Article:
Polynesian Voyaging Society
Indigenous Wisdom and Ingenuity for Ocean Navigation
In 1975, the Polynesian Voyaging Society (PVS) launched Hōkūle’a, a double-hulled sailing canoe, a replica of a traditional Polynesian deep sea vessel, built to debunk common theory that the Hawaiian archipelago was discovered by chance and prove that Polynesians traversed the vast Pacific purposefully, using elements of nature such as the sun, clouds, currents, and bird migrations to set waypoints in ocean navigation.
PVS will engage student navigators in “storm training” and the ancient science of non-instrument, wayfinding navigation by sailing through the ʻAlenuihāhā Channel between the Islands of Maui and Hawai’i in preparation for the Moananuiākea sail, crossing the Pacific Ocean from Alaska to Hawaii in 2022.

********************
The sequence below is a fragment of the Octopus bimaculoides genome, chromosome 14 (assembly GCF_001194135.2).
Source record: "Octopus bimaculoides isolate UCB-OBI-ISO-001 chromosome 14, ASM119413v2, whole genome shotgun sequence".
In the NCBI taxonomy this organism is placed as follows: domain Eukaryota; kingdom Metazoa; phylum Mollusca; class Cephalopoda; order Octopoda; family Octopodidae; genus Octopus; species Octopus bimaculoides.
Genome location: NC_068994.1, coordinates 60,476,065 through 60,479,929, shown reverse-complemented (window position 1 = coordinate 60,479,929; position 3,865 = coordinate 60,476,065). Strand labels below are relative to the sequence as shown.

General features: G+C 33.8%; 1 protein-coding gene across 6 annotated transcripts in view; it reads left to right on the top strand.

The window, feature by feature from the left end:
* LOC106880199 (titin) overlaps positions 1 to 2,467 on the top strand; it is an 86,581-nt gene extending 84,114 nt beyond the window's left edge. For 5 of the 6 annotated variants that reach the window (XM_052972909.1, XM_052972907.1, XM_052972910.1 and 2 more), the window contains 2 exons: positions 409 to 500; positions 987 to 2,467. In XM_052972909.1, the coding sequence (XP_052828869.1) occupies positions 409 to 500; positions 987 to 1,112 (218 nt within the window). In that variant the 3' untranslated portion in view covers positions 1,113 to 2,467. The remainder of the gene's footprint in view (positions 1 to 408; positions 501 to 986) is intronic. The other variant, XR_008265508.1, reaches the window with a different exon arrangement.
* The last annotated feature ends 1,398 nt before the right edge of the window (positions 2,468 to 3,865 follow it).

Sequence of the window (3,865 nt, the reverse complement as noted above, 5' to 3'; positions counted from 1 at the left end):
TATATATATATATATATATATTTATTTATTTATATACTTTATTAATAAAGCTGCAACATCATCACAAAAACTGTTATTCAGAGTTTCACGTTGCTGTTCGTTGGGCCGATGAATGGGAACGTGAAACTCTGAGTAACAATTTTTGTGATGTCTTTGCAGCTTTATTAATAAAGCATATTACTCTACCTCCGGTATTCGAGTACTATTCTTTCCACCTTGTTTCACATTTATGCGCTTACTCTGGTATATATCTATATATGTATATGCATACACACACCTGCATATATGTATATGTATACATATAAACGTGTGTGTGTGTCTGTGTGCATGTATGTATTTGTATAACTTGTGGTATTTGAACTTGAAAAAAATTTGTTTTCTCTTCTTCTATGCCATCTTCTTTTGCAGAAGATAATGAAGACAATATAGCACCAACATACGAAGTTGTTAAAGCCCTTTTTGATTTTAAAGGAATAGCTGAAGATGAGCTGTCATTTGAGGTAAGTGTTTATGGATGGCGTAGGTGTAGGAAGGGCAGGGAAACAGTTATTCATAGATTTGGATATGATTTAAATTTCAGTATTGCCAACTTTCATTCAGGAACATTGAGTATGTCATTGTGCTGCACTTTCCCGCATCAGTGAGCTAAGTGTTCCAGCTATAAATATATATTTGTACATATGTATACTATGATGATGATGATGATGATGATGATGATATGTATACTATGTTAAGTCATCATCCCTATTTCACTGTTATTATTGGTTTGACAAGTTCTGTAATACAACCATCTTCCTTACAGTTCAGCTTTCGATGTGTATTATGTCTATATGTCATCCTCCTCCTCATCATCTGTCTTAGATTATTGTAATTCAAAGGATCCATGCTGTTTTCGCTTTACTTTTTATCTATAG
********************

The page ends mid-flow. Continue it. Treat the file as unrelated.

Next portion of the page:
The goal is to preserve ancient Indigenous wisdom of non-instrument wayfinding navigation relying only on nature and native ingenuity to explore the open ocean. While visiting remote lands throughout the Pacific route, this project aims to galvanize attention to specific climate change issues and inspire action for ocean protection.
About Polynesian Voyaging Society
Founded on a legacy of Pacific Ocean exploration, the Polynesian Voyaging Society seeks to perpetuate the art and science of traditional Polynesian voyaging and the spirit of exploration through experiential educational programs that inspire students and their communities to respect and care for themselves, each other, and their natural and cultural environments.
Header image credit: Nāʻālehu Anthony